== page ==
I was walking along one busy road in the Sultanahmet area when I was sure that I spied a brom across the road! I did a double take and crossed the road to check out the plant that was positioned carefully on a hawker’s mobile trundle. The hawker was doing a roaring trade with his mate, a Vriesea Belgian hybrid in full spike. Istanbul was only just releasing itself from winter and its snow. I was mildly in awe of the horticultural feats of this hawker. He had nursed her through the winter and she didn’t have a blemish. I was fascinated and about to revise my whole opinion of Turkish horticultural horizons when I took a closer look at his wares.
Hang on a second! There was clearly something fishy going down! My star brom grower was flogging bulbs. They looked like small onions. It only took me a moment to realise from the waving arms and pointing fingers that this hawker was selling bromeliad bulbs! Somehow my Istanbuli hawker had discovered a new species of bulb bromeliad/Vriesea. He held up a white bulb and pointed to the noble plant on the trundle. The quiet Vriesea did her part: she looked good. The hawker made the connection, and people parted with their cash. It was the most interesting bromeliad transaction I had ever witnessed. I considered saying something but decided that the entrepreneur and his willing subjects were better left to their own experiences. I had long ago learned to remain a simple observer whilst in a foreign country. Never interfere in the lives of local people was a motto I had learned the hard way. They all seemed happy to buy a bulb or two and perhaps the hawker had a family who needed feeding tucked away somewhere.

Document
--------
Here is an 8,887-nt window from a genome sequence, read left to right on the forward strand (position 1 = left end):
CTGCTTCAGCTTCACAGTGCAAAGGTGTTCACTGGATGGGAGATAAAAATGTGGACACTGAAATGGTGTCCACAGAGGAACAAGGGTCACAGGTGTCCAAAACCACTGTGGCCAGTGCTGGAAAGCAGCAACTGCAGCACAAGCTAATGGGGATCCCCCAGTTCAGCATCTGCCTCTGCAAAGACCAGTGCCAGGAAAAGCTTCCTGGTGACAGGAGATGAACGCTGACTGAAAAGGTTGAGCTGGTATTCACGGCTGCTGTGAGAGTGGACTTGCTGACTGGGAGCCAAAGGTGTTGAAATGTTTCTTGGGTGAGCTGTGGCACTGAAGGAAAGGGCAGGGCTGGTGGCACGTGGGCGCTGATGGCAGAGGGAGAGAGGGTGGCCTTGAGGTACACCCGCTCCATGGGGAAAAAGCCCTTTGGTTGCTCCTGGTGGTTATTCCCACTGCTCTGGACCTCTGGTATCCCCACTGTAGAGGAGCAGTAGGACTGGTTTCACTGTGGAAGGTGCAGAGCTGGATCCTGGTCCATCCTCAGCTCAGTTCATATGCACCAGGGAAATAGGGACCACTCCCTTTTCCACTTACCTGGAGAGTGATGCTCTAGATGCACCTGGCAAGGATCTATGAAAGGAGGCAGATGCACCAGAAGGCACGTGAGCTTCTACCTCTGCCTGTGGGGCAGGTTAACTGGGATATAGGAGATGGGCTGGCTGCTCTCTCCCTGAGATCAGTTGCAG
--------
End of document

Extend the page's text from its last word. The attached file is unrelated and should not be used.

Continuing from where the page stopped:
I did return to Istanbul a month later and found another hawker doing a similar thing. In a moment of cheekiness I did say something to him about the brom and bulb connection. He barely batted an eyelid and merely pressed on with attempting to sell me a bromeliad bulb. But, having been discovered, he was prepared to sell me the bulb at a fifty percent discount! At this very moment, perched on warm balconies in Istanbul, there are hundreds of bromeliad bulbs being studiously watered. Perhaps one of them will prove me a cynic--but I doubt it!